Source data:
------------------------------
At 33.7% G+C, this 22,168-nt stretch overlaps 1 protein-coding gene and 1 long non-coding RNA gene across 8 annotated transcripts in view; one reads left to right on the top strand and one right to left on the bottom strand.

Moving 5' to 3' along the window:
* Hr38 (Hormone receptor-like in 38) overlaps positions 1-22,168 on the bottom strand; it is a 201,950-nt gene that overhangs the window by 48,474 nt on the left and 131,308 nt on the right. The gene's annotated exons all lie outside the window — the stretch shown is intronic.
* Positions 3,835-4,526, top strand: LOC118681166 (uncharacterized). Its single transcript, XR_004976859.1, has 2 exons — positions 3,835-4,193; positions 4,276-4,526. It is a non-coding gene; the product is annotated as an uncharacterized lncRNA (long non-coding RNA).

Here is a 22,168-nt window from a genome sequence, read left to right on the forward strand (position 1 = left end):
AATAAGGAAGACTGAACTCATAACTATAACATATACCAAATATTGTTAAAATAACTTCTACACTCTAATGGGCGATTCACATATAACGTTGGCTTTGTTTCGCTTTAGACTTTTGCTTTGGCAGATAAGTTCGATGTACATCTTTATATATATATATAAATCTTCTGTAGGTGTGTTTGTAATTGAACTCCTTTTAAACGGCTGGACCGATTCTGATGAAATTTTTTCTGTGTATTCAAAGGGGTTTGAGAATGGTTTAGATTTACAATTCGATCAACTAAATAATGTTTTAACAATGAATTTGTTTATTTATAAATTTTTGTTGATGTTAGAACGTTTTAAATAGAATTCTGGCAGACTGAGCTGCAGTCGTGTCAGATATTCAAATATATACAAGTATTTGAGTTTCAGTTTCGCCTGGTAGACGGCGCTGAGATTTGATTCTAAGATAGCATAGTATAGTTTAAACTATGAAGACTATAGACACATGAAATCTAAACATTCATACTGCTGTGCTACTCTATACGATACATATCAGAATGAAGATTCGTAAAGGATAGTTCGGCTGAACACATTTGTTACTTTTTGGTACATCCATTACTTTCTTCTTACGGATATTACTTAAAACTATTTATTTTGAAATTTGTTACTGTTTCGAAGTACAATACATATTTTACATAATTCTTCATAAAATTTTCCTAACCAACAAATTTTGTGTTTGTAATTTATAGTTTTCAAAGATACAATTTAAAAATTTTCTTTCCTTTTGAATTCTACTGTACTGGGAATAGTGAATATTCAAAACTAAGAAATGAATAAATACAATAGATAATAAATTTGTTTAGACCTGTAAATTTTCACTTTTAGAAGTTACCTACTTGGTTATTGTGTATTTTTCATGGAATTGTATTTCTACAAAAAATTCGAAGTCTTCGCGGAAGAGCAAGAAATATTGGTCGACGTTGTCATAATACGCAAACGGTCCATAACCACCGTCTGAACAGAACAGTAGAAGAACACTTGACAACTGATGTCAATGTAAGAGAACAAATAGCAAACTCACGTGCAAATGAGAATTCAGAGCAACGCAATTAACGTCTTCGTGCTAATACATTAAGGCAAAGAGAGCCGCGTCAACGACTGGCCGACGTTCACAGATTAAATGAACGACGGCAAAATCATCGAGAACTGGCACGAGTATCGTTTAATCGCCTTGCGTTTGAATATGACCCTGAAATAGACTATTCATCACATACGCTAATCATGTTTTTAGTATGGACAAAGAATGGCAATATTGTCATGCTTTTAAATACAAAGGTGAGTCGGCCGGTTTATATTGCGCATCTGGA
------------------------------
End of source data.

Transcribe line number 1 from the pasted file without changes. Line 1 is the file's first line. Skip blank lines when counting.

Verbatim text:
At 33.7% G+C, this 22,168-nt stretch overlaps 1 protein-coding gene and 1 long non-coding RNA gene across 8 annotated transcripts in view; one reads left to right on the top strand and one right to left on the bottom strand.